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07-23-2011 Post does not mapped to Knowledge Tree
Jorge
Austin TX
Posts 137
Joined on 10-17-2010

Post #: 1
Post ID: 16696
Reply to: 16696
Basic guide to advanced audio
fiogf49gjkf0d

Romy,  I have been trying to explain to myself what happened and how I got to it and trying to recreate this wonderful boiling point.

I tried to make a write up of all the steps needed in order to make it happen,  but it is ever so elusive.
 I do have notes on the gea I was suing but several changes have been made since then, that I am confident will eventually help me on the way.

Any way I want to share this in case anyone has got to it or part of it so we can find a more  scientific way to make it happen.


Basic guide to advanced audio

Several stages of performance can be observed in a music reproduction system: Perfect resolution, Sphere like soundstage, Harmonizing effect and Boiling point.  These effects are achievable one after the other on your sound system and will help convert a good performance into a moving, even life changing event without having to leave your listening room.  I will try, to the best of my knowledge to describe these points as detailed as possible, trying to keep the thread of what we are talking about, sound reproduction, and not stray into electronics or equipment setting.

Perfect Resolution

The first step of the way to achieve is a Prefect Resolution of the recorded material. This in itself is what this hobby, art form and industry has been all about if we take away the ego buys.

Of course achieving this is no easy task, but a seasoned audiophile should have perfect ability to do so and can get to this point, mostly if we start talking about sound reproduction and stop talking about equipment as an isolated object in a fetishist way.

The first big barrier to cross is to get rid of the big mess and terrible reproduction at the upper bass level.  The most complicated range of music is here, where most instruments have their fundamental frequencies.  This range has to be solved perfectly to bring transparency to the whole spectrum of listening.  Most setups without a specific channel for this frequency sound cluttered and obscure; Imagine there are high and mid frequencies spiking up and down, but  a flat line of some sort at around  300- 200 hz,  sound just doesn’t seem to go past this flat line,  so you get chopped up instruments going up high,  then a big mess at 300 hz,  and then big thumping disconnected bass from 100 hz down,  but it is hard for an instrument to pass that barrier and go cleanly all the way through,  down to the lowest ranges of listening.   Once you get rid of this barrier, instruments just come to life with much more power and punch, even at lower listening levels; this is what brings in that reality feeling!  Bass being totally integrated with the mid range in one sphere like sound. Yes even a violin sounds fuller with a clean response down to 20 hertz.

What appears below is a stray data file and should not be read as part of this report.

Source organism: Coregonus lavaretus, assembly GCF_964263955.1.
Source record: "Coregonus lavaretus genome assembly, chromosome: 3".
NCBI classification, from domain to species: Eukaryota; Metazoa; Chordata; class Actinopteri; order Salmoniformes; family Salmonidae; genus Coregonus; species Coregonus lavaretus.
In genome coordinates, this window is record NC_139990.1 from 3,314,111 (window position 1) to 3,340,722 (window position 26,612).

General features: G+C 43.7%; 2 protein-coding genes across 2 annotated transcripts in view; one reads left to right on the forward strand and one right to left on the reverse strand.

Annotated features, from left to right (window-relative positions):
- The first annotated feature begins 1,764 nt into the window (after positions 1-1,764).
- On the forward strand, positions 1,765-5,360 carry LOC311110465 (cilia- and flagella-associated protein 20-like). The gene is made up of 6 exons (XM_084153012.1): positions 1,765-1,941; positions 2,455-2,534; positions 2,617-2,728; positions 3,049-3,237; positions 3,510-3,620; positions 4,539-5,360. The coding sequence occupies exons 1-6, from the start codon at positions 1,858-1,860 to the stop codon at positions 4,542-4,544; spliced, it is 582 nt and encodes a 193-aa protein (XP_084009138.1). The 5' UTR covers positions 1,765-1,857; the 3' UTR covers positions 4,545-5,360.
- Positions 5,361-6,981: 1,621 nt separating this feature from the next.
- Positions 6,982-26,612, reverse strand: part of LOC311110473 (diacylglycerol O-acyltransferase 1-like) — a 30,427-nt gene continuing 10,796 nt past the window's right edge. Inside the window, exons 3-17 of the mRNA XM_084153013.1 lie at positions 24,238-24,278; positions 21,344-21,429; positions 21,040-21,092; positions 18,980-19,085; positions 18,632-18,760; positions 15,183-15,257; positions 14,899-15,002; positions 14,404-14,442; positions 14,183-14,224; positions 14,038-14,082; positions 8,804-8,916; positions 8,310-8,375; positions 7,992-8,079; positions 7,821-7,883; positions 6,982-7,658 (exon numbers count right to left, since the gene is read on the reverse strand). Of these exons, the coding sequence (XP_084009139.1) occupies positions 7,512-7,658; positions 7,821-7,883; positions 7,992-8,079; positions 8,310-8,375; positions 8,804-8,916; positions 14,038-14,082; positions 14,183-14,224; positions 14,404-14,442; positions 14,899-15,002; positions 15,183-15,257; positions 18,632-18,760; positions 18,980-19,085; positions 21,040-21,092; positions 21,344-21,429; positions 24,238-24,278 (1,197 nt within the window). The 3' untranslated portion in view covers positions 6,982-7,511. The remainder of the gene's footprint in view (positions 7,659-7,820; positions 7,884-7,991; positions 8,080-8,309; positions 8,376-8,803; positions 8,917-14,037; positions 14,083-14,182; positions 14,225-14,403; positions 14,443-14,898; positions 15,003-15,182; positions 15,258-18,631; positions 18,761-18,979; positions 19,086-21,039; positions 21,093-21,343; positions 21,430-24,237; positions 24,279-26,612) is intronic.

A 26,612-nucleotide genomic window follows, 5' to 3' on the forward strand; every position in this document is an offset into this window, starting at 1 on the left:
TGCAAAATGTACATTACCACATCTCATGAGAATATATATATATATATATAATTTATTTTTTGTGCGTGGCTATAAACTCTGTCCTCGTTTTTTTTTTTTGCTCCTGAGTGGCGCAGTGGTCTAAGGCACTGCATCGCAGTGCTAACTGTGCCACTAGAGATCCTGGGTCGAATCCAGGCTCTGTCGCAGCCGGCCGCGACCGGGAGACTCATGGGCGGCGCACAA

Even within a perfect resolution there are still levels.  You can get this complete instrument effect, easily with a single driver speaker, and I guess this is why they have so much popularity, but I would not say getting the complete instrument effect will bring in perfect resolution; for this you need to have the frequency extremes perfectly solved and to be able to reproduce more than one instrument. 

I will call a Perfect Resolution of a system when you can be able to play a full orchestra at real life volume levels without even a glitch in reproduction, no small distortions anywhere in the spectrum, no saturation of any level not bass dragging around, good dynamics at each and every frequency, with perfect macro and micro detail resolution. 

When the instruments sound like real full instruments perfectly delineated and existing in their own space and you can pin point each one of them in the sound stage.

Sphere like Soundstage

Here is where things start getting more complicated, to achieve this you need to measure the response of your system, an RTA is completely necessary if you didn’t have it already. Also you need to have each channel of your speakers independently wired so you can connect and disconnect it and also be able to modify the volume it is playing at.

This ritual I am about to describe will become part of your setting of a system and unluckily needs to be done often, when a new piece of gear is introduced or when the effect starts to wear out.

The first thing to do is disconnect one side of your play back and concentrate on the other.   Disconnect all the drivers and measure only the response of the tweeter. Then disconnect the tweeter and measure just the response of the midrange, the upper bass, and whatever channels you have individually.  Adjust the volume of each one to get the same volume out of every channel.